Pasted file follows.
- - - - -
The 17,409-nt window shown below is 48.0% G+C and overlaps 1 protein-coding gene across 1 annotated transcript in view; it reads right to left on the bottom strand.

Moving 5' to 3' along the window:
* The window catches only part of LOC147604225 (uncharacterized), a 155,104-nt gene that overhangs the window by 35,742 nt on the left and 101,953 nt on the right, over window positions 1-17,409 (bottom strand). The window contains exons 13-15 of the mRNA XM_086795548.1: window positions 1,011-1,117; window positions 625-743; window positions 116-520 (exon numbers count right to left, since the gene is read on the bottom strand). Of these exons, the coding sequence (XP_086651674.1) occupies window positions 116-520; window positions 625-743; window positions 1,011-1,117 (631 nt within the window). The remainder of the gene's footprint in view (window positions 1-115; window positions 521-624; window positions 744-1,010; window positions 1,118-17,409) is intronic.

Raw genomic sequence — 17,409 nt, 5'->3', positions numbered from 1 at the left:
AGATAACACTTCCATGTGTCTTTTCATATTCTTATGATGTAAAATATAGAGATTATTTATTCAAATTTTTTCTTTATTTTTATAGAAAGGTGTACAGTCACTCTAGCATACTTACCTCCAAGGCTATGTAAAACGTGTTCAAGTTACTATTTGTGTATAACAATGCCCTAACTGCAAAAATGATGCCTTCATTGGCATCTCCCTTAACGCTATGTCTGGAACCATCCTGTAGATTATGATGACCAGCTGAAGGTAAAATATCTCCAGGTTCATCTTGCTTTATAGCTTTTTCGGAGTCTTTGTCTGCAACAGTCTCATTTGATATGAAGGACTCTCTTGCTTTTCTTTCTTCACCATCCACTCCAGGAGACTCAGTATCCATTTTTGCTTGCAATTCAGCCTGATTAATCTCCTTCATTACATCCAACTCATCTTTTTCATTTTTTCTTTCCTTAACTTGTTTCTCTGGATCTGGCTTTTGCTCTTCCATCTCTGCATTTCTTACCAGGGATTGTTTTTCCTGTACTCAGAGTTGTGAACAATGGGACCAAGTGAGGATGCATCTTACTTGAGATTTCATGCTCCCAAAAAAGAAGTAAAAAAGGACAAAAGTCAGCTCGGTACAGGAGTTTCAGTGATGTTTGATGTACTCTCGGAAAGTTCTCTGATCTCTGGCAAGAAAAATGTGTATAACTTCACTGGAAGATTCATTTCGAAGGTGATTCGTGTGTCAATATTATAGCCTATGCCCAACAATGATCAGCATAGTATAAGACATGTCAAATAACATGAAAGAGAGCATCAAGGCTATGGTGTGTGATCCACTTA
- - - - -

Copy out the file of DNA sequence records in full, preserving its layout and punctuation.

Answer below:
The 17,409-nt window shown below is 48.0% G+C and overlaps 1 protein-coding gene across 1 annotated transcript in view; it reads right to left on the bottom strand.

Moving 5' to 3' along the window:
* The window catches only part of LOC147604225 (uncharacterized), a 155,104-nt gene that overhangs the window by 35,742 nt on the left and 101,953 nt on the right, over window positions 1-17,409 (bottom strand). The window contains exons 13-15 of the mRNA XM_086795548.1: window positions 1,011-1,117; window positions 625-743; window positions 116-520 (exon numbers count right to left, since the gene is read on the bottom strand). Of these exons, the coding sequence (XP_086651674.1) occupies window positions 116-520; window positions 625-743; window positions 1,011-1,117 (631 nt within the window). The remainder of the gene's footprint in view (window positions 1-115; window positions 521-624; window positions 744-1,010; window positions 1,118-17,409) is intronic.

Raw genomic sequence — 17,409 nt, 5'->3', positions numbered from 1 at the left:
AGATAACACTTCCATGTGTCTTTTCATATTCTTATGATGTAAAATATAGAGATTATTTATTCAAATTTTTTCTTTATTTTTATAGAAAGGTGTACAGTCACTCTAGCATACTTACCTCCAAGGCTATGTAAAACGTGTTCAAGTTACTATTTGTGTATAACAATGCCCTAACTGCAAAAATGATGCCTTCATTGGCATCTCCCTTAACGCTATGTCTGGAACCATCCTGTAGATTATGATGACCAGCTGAAGGTAAAATATCTCCAGGTTCATCTTGCTTTATAGCTTTTTCGGAGTCTTTGTCTGCAACAGTCTCATTTGATATGAAGGACTCTCTTGCTTTTCTTTCTTCACCATCCACTCCAGGAGACTCAGTATCCATTTTTGCTTGCAATTCAGCCTGATTAATCTCCTTCATTACATCCAACTCATCTTTTTCATTTTTTCTTTCCTTAACTTGTTTCTCTGGATCTGGCTTTTGCTCTTCCATCTCTGCATTTCTTACCAGGGATTGTTTTTCCTGTACTCAGAGTTGTGAACAATGGGACCAAGTGAGGATGCATCTTACTTGAGATTTCATGCTCCCAAAAAAGAAGTAAAAAAGGACAAAAGTCAGCTCGGTACAGGAGTTTCAGTGATGTTTGATGTACTCTCGGAAAGTTCTCTGATCTCTGGCAAGAAAAATGTGTATAACTTCACTGGAAGATTCATTTCGAAGGTGATTCGTGTGTCAATATTATAGCCTATGCCCAACAATGATCAGCATAGTATAAGACATGTCAAATAACATGAAAGAGAGCATCAAGGCTATGGTGTGTGATCCACTTA